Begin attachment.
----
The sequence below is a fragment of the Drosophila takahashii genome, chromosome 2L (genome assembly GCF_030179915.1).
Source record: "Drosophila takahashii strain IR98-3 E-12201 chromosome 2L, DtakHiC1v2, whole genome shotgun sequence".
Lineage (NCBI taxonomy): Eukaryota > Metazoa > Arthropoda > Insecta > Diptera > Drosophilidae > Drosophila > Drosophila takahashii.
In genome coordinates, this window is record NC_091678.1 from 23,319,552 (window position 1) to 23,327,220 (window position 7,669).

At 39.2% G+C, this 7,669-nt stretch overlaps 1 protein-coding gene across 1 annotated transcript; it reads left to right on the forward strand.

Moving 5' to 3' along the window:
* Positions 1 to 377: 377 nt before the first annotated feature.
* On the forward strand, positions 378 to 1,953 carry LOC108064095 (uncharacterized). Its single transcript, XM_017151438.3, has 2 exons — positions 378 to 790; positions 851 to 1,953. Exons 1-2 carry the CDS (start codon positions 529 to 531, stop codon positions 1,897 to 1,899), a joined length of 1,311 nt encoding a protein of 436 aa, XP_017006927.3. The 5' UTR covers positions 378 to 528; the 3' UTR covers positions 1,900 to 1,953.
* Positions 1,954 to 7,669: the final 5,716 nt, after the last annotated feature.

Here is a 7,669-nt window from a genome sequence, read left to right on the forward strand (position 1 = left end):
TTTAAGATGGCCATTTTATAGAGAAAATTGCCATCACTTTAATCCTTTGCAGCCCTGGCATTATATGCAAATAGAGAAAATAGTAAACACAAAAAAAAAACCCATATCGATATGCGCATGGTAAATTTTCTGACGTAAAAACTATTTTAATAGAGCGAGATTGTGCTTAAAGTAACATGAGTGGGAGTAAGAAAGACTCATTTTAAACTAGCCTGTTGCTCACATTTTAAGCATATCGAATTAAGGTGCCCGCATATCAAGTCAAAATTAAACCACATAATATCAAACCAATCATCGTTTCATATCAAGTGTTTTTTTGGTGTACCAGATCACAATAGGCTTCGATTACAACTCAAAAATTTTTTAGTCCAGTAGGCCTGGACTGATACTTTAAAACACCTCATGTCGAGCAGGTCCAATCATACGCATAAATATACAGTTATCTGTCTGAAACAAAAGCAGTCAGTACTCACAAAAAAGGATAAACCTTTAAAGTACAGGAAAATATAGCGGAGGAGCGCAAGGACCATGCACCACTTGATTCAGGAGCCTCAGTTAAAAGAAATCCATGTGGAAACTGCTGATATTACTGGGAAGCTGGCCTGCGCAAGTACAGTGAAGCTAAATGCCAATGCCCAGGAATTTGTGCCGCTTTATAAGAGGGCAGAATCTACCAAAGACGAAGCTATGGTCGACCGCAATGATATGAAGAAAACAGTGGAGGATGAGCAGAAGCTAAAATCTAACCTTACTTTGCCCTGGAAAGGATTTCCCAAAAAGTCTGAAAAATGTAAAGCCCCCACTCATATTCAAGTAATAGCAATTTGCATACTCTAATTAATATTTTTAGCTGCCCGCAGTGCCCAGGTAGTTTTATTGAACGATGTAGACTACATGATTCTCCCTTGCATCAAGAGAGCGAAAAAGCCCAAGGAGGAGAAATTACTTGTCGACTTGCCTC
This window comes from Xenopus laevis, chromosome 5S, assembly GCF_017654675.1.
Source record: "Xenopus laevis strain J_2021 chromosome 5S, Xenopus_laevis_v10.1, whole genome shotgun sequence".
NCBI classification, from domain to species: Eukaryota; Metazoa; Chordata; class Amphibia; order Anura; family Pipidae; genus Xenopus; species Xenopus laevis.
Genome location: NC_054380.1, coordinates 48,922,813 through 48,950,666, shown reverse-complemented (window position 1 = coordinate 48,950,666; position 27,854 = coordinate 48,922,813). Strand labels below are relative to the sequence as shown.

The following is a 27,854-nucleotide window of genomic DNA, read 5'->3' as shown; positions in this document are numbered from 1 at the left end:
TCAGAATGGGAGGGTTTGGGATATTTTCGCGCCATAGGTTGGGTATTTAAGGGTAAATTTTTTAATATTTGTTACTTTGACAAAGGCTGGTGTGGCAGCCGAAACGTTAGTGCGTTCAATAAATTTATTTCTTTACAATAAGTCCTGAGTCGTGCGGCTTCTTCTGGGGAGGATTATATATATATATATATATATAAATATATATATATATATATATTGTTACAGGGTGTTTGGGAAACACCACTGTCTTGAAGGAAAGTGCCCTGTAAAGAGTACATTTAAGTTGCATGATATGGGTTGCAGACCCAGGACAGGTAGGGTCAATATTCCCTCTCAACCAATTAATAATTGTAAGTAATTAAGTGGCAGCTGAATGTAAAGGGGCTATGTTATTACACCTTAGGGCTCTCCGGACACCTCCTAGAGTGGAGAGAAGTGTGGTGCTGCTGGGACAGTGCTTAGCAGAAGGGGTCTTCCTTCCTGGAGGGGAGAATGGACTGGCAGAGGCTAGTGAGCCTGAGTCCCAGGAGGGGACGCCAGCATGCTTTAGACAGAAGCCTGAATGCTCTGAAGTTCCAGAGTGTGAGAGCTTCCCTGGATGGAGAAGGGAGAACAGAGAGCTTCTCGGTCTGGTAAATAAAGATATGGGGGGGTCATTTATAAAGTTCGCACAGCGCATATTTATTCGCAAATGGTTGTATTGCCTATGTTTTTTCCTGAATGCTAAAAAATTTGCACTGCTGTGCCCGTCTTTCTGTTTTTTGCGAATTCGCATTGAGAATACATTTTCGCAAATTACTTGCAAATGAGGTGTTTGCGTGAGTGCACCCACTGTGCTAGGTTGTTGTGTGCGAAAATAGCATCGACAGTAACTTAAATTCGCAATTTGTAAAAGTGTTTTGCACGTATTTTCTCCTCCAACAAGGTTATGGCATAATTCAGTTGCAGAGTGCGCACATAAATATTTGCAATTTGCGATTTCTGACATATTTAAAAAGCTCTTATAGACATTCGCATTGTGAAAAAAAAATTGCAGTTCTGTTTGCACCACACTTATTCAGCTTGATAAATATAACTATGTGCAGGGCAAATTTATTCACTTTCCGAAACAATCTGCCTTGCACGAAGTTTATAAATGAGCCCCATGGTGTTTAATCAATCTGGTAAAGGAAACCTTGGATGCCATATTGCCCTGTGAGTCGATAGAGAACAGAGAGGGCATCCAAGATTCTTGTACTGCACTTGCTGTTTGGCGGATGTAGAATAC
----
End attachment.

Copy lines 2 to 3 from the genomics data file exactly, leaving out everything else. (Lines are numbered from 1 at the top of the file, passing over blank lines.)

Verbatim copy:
Source record: "Drosophila takahashii strain IR98-3 E-12201 chromosome 2L, DtakHiC1v2, whole genome shotgun sequence".
Lineage (NCBI taxonomy): Eukaryota > Metazoa > Arthropoda > Insecta > Diptera > Drosophilidae > Drosophila > Drosophila takahashii.